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Posts Tagged ‘Financial well-being’

The board game called LIFE was originally created in 1860 by Milton Bradley. The game simulates a person’s travels through their life, from early adulthood to retirement, with college if necessary, jobs, marriage/companionship, and possible children along the way.

As we all travel the journey of life, we all make decisions to fill our needs and wants. Filling our needs and wants requires MONEY, and each decision has costs associated with fulfillment. We call this the opportunity cost of a decision. Each time we make a decision to spend or save MONEY. We also make a decision to NOT spend or save for something else.

Americans live and work in a market economy that demonstrate the six characteristics in the image below:

  1. Private property
  2. Freedom of choice
  3. Motive of self-interest
  4. Competition
  5. System of markets and price
  6. Limited government
characteristics of a market economy infographic

Healthy Finances refer to a state of financial well-being.  A team of researchers assembled by the Consumer Financial Protection Bureau (CFPB) suggests financial well-being can be defined as a state of being where you:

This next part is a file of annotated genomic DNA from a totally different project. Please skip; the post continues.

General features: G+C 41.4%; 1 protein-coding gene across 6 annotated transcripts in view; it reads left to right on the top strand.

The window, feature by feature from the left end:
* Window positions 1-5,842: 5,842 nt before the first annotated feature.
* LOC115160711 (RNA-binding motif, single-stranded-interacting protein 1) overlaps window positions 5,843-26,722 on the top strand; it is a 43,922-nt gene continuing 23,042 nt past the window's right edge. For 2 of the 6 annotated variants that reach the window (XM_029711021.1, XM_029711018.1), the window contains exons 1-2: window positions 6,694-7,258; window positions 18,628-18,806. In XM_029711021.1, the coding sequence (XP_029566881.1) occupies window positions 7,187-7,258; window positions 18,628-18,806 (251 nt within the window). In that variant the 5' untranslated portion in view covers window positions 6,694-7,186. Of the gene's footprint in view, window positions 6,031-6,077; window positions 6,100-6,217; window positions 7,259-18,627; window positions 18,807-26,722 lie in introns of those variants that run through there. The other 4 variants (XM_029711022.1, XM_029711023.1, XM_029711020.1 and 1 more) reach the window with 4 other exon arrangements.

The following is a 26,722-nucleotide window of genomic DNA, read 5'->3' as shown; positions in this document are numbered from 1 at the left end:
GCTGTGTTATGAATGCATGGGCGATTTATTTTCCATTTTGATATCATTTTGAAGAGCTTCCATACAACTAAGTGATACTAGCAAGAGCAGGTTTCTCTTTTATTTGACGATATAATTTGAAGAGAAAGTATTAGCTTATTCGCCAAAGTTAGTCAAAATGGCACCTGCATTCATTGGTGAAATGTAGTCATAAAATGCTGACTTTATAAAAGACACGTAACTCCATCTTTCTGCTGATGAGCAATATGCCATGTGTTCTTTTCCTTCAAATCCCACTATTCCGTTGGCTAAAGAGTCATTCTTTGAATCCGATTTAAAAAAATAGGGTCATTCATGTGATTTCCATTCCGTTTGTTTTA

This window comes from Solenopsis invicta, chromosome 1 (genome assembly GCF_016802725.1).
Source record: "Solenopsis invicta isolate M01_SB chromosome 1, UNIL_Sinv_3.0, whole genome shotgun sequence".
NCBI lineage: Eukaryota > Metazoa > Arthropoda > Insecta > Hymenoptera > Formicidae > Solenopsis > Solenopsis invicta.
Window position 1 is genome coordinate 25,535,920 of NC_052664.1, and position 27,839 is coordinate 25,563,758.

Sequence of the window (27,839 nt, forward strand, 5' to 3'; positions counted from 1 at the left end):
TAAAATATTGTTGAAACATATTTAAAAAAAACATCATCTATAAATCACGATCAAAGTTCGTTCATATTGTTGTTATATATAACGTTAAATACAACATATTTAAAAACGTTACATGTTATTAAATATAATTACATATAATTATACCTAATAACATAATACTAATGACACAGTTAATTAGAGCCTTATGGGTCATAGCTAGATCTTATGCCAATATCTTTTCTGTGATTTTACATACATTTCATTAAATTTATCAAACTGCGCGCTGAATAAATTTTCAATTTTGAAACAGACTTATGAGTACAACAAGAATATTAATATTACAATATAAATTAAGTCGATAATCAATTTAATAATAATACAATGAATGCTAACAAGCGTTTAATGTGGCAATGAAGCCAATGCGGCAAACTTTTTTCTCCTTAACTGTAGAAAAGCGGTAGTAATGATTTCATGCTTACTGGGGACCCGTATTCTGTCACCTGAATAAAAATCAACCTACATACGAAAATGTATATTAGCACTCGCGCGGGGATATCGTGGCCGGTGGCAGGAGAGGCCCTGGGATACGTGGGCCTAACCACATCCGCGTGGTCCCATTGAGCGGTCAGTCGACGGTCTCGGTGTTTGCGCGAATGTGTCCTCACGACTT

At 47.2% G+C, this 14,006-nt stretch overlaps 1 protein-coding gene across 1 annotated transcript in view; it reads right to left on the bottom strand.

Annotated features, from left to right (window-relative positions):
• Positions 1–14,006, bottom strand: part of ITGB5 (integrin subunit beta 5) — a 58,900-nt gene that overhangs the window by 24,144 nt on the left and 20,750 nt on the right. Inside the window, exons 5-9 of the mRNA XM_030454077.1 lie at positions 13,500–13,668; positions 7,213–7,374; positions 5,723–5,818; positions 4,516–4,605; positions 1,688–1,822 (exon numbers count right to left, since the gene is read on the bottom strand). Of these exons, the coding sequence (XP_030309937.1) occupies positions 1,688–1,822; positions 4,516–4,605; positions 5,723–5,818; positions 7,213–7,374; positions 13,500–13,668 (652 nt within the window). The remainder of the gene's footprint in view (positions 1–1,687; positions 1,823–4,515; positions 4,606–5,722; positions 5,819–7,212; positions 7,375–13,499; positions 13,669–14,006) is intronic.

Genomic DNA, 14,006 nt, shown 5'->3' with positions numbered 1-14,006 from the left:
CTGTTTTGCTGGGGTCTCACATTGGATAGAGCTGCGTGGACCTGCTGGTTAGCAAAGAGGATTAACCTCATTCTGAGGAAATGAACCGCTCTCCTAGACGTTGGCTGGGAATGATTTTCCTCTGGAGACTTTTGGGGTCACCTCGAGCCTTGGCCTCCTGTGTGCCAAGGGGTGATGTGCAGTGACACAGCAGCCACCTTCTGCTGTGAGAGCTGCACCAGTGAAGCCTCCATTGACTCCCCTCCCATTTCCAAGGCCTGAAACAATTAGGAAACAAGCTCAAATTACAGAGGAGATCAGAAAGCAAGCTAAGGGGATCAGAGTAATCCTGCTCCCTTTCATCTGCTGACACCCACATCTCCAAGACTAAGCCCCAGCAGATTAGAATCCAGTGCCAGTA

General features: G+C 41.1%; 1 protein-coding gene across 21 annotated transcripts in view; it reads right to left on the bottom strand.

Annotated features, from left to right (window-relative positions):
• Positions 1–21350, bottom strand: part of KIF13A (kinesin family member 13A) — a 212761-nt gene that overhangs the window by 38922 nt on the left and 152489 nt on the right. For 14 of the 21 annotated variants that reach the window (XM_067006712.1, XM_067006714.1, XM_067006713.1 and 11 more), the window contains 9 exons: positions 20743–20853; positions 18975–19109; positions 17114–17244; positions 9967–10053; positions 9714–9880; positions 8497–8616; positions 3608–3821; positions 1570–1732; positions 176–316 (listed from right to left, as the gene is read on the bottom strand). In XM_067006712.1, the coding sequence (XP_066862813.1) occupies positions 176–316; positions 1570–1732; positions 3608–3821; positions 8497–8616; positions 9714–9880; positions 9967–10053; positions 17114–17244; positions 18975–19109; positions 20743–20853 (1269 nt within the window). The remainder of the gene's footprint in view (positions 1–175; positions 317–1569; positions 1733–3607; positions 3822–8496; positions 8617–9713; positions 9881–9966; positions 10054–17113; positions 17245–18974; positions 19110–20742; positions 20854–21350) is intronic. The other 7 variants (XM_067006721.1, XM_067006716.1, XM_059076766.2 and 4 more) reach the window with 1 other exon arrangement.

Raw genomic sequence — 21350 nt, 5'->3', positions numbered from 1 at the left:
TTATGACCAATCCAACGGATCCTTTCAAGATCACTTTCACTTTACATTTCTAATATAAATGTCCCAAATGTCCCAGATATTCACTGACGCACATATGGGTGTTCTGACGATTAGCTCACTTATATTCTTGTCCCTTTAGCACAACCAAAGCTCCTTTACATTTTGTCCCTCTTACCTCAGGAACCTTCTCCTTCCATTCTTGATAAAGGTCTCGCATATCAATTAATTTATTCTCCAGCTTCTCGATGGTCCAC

1. Have control over day-to-day, month-to-month finances 
  1. Have the capacity to absorb a financial shock 
  1. Are on track to meet your financial goals 
  1. Have the financial freedom to make the choices that allow you to enjoy life.

Now is a good time to identify what your emotions are around money.

Use a notebook or journal to write about three money decisions you made within the past four weeks.  Next, go back and reread what you wrote and circle the words that describe the emotions you experienced in the decision-making process.   

Whatever the emotions, make space for them and acknowledge what they’re telling you. Make time to learn from them and decide which ones to let go as you move forward on life’s journey.

Author: Margaret Jenkins, Family and Consumer Sciences Educator, OSU Extension Clermont County

Reviewer: Mackenzie Mahon, 4-H and Family and Consumer Sciences Educator, OSU Extension Clermont County

References 

  1. Consumer Financial Protection Bureau (2014). Financial Literacy Annual Report. http://www.consumerfinance.gov/reports/financial-literacy-annual-report-2014/
  1.  Melnyk, B.M. & Neale, S. (2021). 9 dimensions of wellness: Evidence-based tactics for optimizing your health and well-being. The Ohio State University. https://wellness.osu.edu/sites/default/files/documents/2021/05/9%20Dimensions%20of%20Wellness%20Digital.pdf

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Conversations about money might be uncomfortable for some people. When speaking with individuals about money I often hear comments like, “I don’t have enough money to budget” Or “it’s so overwhelming I don’t know where to start”. According to a FINRA Investor Education Foundation survey, 60% of those surveyed feel anxious when thinking of their finances and 50% felt stressed discussing their finances. If you are like many, you just want to know how to get started. One of my favorite sayings from Aristotle (and Mary Poppins) is “well begun is half done”.